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The Texas Medical Board took a disciplinary action against a Houston plastic surgeon who had his office administrator medically evaluate a patient Contact Now

What happens when a plastic surgeon ignores or downplays infection symptoms after surgery?

The Texas Medical Board took a disciplinary action against a Houston plastic surgeon who had his office administrator medically evaluate a patient

One of the known complications of any surgery, including a plastic or cosmetic procedure, is an infection. While it’s normally difficult to prove that any post-operative infection was caused by negligence, the failure to diagnose and treat an infection is another story.

That’s the situation that faced a client of mine, who was treated by a plastic surgeon in The Woodlands for a breast implant revision. Sadly, she experienced about every complication in the book. One of them was an aggressive infection that the surgeon seemingly tried hard to ignore, even though the signs and symptoms—redness, pain, and discharge of fluids—were right in front of him.

The patient, on the other hand, knew something was wrong from the beginning. Her surgery was on Friday and her first follow-up appointment was three days later, on Monday. The surgeon wasn’t even in his office and had delegated responsibility for handling this medical evaluation to his front-office receptionist. When I recently took the surgeon’s deposition, he admitted that his receptionist had no formal nursing or medical training.

There were layers after layers of problems with his care. Even when fluid was discharging from one of the surgical incisions, the plastic surgeon held off taking a sample for testing by a laboratory. He took her back to the operating room for an exploratory procedure. He removed the implant on the side that looked infected, only to rinse it off and re-insert it, in violation of manufacturer recommendations.

After weeks and weeks of suffering, she finally had enough and went to a hospital. After aggressive infectious disease care, they got her infection treatment moving in the right direction. She faced multiple additional surgeries, painful treatment, and more, all because of sloppy care by her plastic surgeon.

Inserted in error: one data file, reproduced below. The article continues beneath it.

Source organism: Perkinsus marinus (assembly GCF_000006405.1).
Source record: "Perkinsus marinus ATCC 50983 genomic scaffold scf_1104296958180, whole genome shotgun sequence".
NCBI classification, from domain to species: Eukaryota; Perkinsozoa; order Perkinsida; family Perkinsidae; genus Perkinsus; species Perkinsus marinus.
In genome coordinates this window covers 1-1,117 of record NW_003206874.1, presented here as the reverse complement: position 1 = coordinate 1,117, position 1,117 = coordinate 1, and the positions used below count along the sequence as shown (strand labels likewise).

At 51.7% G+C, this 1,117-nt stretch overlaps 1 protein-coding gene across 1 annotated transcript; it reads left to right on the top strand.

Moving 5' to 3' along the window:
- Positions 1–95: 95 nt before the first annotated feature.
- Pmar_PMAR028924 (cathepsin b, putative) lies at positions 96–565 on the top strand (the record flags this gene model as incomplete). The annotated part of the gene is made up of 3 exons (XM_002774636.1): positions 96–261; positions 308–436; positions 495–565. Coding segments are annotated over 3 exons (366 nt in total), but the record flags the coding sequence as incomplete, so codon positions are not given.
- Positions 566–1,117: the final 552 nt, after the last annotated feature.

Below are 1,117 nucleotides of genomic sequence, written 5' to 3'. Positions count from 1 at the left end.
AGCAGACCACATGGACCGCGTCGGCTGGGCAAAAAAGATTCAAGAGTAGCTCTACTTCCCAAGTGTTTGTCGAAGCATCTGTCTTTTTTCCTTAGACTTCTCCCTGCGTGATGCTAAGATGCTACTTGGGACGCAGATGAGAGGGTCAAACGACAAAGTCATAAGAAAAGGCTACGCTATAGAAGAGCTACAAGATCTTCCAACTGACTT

In doing some research, I was interested to find some of the same quality of care concerns highlighted by the Texas Medical Board in another plastic surgeon’s care.

Texas Medical Board takes disciplinary action against Houston plastic surgeon

On June 15, 2019, the Texas Medical Board entered an Agreed Order for a quality of care disciplinary action against Houston plastic surgeon John K. Long, M.D. (This isn’t the same surgeon who treated my client whose care I discussed above).

According to his public profile with the Texas Medical Board, Dr. Long has been licensed to practice medicine in Texas since 1975. He’s been board certified by the American Board of Plastic Surgery since 1985, and reports that he is on the medical staff of Park Plaza Hospital (now HCA Houston Healthcare Medical Center) and The Woman’s Hospital of Texas, both in Houston.

In the Agreed Order, the Board charged that Dr. Long did not meet the standard of care for a patient when he failed to do appropriate post-operative care, improperly billed for one procedure, and didn’t appropriately supervise his delegate.

The Board found that Dr. Long violated the standard of care by failing to:

• Consider replacing the drains after the patient had a significant increase in seroma drainage over a four-day period.

• Evaluate the patient after his delegate (which could be a nurse, nurse practitioner, or physician’s assistant) performed a medical procedure that yielded a very unusually high volume of fluid and noted that the patient had an evolving wound complication.

• Order a wound/fluid analysis, blood counts, or an ultrasound when the patient reported new symptoms that were consistent with deep space infection and a possible deep vein thrombosis (DVT).

• Include accepted practices for treatment of complications, such as re-exploring and irrigating/debriding the wound surgically.

In addition, the Board found that Dr. Long didn’t appropriately delegate when he allowed his office administrator to medically evaluate the patient on two different occasions.

What you can do

If you’ve had a plastic or cosmetic surgery and think you have an infection, talk with your surgeon about ordering a culture and sensitivity testing of the fluid or area. This lab analysis will identify if there’s an infection and, importantly, what antibiotics will treat it. If your injuries are severe, then remember that a top-rated, experienced Houston, Texas medical malpractice lawyer can help you evaluate your potential case.

Robert Painter is an award-winning medical malpractice attorney at Painter Law Firm PLLC, in Houston, Texas. He is a former hospital administrator who represents patients and family members in medical negligence and wrongful death lawsuits all over Texas. Contact him by calling 281-580-8800 or emailing him right now.


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